1. Finalizer thread. The thread is to run finalizers for “dead” objects. This thread is created when GC heap is initialized during EE start up. In Rotor, the thread proc for the thread is GCHeap::FinalizerThreadStart in vm\gcee.cpp. Because GC is undeterministic and finalizers are executed in a separate thread, you can’t predict when exactly an object will be finalized. Because there is only one thread to run all finalizers, if one finalizer is blocked, no other finalizers could run. So it is discouraged to take any lock in finalizer. Also see Maoni Stephens’s blog for details about finalizer thread.



2. Debugger helper thread. As its name suggests, this thread helps interop debugger to get information of the managed process and to execute certain debugging operations. The thread is created when EE initializes debugger during start up. In Rotor, the thread proc for this thread is DebuggerRCThread::ThreadProcStatic (debug\ee\Rcthread.cpp). Also see Mike Stall’s blog about impact of this helper thread?



3. Concurrent GC thread (doesn’t exist in Rotor). As explained in Maoni and Chris Lyon’s blog, concurrent GC is a special GC mode which allows garbage to be collected while managed threads are running simultaneously. To achieve this goal, CLR creates a thread to perform GC concurrently with user threads. The thread is only created when CLR decides to do a concurrent GC (even when concurrent GC mode is on, not every GC is concurrent, read Maoni’s blog for details) and will be recycled when there are no concurrent GC work to do.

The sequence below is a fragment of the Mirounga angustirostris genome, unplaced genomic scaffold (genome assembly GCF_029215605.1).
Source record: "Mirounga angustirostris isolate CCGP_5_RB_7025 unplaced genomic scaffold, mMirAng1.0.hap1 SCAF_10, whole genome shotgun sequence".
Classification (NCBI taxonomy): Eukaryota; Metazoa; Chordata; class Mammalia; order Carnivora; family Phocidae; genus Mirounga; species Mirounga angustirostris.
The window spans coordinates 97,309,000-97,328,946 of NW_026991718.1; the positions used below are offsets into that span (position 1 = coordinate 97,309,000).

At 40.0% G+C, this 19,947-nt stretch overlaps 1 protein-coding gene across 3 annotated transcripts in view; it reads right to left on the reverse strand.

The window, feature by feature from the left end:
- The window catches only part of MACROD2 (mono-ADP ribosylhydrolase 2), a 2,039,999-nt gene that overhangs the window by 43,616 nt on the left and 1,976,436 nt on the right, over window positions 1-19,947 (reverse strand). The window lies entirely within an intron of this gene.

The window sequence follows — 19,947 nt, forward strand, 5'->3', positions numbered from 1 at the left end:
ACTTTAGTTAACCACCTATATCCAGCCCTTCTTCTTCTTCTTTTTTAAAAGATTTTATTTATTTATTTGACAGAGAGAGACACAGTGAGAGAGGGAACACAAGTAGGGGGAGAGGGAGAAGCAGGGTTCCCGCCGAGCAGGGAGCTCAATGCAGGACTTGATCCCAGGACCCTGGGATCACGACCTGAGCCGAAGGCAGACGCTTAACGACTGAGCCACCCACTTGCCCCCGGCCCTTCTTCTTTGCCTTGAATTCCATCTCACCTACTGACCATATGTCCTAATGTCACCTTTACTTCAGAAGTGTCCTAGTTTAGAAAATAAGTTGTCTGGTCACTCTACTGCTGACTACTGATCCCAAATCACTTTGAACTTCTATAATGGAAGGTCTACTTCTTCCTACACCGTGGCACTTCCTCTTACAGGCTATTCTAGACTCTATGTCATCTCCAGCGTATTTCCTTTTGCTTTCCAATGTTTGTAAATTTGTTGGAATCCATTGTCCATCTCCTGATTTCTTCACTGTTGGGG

4. Server GC threads (doesn’t exist in Rotor). Maoni and Chris also explained Server GC mode where on multi-process machine CLR creates one GC heap for each CPU and one thread to do GC for each heap. When Server GC mode is enabled, server GC threads will be created at EE start up time when GC heaps are initialized.



5. App Domain unload helper thread. In CLR V1.X, when a thread requests to unload an App Domain and the thread is in that App Domain itself, it needs to create a worker thread to do the unloading work. The worker thread will be dead once the target AD is unloaded. In Rotor, the thread starts with UnloadThreadWorker.ThreadStart (bcl\system\Appdomain.cs). In Whidbey, all AD unload work is performed in a special thread regardless whether the requesting thread is in the unloading domain. The helper thread is created when first non-default App Domain is created (default domain is never unloaded) and will stay alive since then. Also see Chris Brumme’s blog about details of AD unload.


6. Threadpool threads. Depends on how a program use CLR threadpool, CLR might create threads of a varieties of types. There is only one thread for some thread type. For other types, number of threads is related to number of CPUs, the work load, and some user configurable settings. The thread types including wait threads (threads to perform asynchronized wait, could be more than one); worker threads (threads to execute user work item, could be more than one); Completion port threads (threads wait for completion port IO in Windows, could be more than one, doesn’t exist in Rotor); Gate thread (thread help to monitor status of completion port threads and worker threads, only one); Timer thread (thread manages timer queue, only one).